Let’s stop talking and do something

Craig Matson, MD of Roundhouse Design and chairman of The Kitchen Education Trust (TKET), responds to the issues raised in last month’s Training Special and says it is crucial to pass on our industry knowledge and experience

It’s brilliant that we’re discussing education. Our industry has next to no formal education and I feel passionately that we can only benefit from establishing coordinated educational pathways. We now have some momentum and the opportunity to pursue this.

With years of experience in a successful business, why do you need a qualification? Well, you probably don’t. Education is aimed more at the younger generation or career changers who will be the future industry.

The articles in kbbreview’s special feature [February, pgs 23-53] covered most of the issues. The value and benefits. What is currently available and future opportunities. I may not agree with all the contributors, but the important point is that this discussion is taking place.

As Blum UK sales and marketing director David Sanders said in his interview [pg 30]: “I’ve spoken to more people supporting training in the past year than I have in the past 20 years.” The world of work is changing and I believe that undertaking education and training alongside work experience is going to be a significant part of that change. We should take action now to be ahead of the game.

At a recent forum with representatives from the KBSA, TKET, Fira, The Furniture Makers Company (FMC) and a small group of industry representatives, we discussed many of these points. This group may not necessarily represent the entire kitchen industry, but we need to start somewhere. We discussed whether the recent Trailblazer application for Level 3 made by the FMC was something the kitchen industry would be interested in.

When I first got involved in the education sector, I too was baffled by its complexity and sometimes still am. So I will try to make it simple.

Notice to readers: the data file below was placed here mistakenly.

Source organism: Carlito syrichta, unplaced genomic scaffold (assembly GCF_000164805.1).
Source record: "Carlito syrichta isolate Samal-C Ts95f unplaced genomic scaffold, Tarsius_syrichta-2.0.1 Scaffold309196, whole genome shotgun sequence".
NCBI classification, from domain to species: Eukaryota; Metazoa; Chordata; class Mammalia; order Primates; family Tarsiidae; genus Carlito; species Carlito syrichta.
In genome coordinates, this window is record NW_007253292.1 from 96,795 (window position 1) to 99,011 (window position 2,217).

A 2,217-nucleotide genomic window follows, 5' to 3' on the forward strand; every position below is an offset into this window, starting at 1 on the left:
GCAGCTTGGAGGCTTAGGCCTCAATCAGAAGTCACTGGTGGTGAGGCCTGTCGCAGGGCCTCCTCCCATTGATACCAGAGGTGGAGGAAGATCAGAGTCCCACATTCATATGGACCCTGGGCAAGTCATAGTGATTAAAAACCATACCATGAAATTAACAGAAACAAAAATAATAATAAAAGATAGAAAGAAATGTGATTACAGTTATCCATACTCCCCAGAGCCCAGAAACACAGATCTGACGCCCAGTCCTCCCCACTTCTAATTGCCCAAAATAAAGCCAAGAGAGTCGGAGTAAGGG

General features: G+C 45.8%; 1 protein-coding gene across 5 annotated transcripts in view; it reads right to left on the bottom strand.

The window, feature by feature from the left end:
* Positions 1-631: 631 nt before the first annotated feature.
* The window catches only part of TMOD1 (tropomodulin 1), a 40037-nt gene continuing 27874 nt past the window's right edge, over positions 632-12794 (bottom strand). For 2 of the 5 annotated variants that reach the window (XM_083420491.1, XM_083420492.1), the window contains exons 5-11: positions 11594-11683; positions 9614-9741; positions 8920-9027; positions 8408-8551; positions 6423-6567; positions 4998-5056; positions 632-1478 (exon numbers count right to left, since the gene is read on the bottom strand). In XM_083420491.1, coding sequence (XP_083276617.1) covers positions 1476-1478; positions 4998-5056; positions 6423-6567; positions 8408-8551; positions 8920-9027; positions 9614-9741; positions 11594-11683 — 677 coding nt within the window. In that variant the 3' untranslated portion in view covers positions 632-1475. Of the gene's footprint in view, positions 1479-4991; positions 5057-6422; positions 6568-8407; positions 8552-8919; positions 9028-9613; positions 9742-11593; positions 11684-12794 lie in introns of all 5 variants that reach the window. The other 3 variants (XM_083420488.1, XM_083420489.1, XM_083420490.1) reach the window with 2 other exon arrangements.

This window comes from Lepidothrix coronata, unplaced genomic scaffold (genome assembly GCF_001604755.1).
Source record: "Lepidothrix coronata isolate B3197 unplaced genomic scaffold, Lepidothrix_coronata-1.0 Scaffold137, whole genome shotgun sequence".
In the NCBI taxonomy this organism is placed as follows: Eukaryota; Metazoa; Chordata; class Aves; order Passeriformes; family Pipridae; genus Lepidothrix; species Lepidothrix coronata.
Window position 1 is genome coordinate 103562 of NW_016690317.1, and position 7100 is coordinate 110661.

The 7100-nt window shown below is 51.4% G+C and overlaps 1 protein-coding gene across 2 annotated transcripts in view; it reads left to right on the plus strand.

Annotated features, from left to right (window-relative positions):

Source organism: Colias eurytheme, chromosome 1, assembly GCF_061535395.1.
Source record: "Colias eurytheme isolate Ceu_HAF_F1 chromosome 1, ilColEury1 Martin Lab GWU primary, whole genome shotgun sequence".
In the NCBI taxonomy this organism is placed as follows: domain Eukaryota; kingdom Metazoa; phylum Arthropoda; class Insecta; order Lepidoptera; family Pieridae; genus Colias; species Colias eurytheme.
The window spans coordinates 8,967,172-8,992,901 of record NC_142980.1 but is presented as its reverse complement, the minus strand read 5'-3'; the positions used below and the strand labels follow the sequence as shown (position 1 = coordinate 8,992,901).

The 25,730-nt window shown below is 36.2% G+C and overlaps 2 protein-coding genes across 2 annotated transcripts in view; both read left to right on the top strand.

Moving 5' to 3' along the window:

The new apprenticeship levy, referred to in the news story in that issue on page 7 and in Tony Smart’s article [pg26], is extremely important. It has the potential to create a coordinated education system, from school levers at GCSE level via apprenticeships, through to university degree level – a programme already established at Bucks New University.

This is a unique opportunity to come together and create an education system that will underpin the industry from within as well as in the perception of the public.

Most of the conversation on education is going on around the 15% of the market made up by independent studios. If we intend to make any impact, we need large kitchen multiples to be part of this, as well as independents. If we can create a cohesive group, we can have a voice within the broader KBB and furniture industry and be more influential when lobbying Government.

It is important to create established pathways to ensure that the next generation of employees, managers and owners, have the best foundation, encompassing both education and work experience. Great results can be, and have been, achieved through a combination of this type of blended learning. As James Herriot from Callerton Kitchens reminds us [pg24], why should we let the next generation make all the same mistakes we made? We should be passing on our knowledge to the next generation.

But why don’t we all just do our own thing? Well, that is one way, but it doesn’t create a universal standard. Every business has its own methodology and much of value can be learnt from individual models, but it needs to be a combination of best practice and established standards to create a universal standard.

At the moment, as a company you are completely self-funding any education programmes, whereas if we get involved at the early stage of the apprenticeship initiative, it could cost as little as 10% of the fees for training and education for individual students and/or companies.

It is rare that I meet resistance over education when I speak to the industry in my capacity with TKET. The big and the not-so-big players, are happy to put their hands in their pockets and support the trust. For that, I would like to thank Blum, Blanco, BSH, LDL, Decoglaze and CD (UK), Egger, Hettich, Miele, and the many independent studios who are putting students through the Foundation Degree at Bucks New University. This degree has made it possible to focus on the needs of the industry and allowed us to identify where the training needs are.

But we need to stop talking about it in meetings and do something. As the first step, we are going to make it really easy.

The Kitchen Industry Education Initiative 2017 sets out how to move forward as a consolidated group. We ask everyone, companies or individuals, to sign up. It is purely designed to get people on board and show that we are acting as one when we move forward to have a say about our needs for education at government level.

We are proposing to get interested parties together at the beginning of May this year, so please sign, scan and email your support to [email protected] by the end of March.

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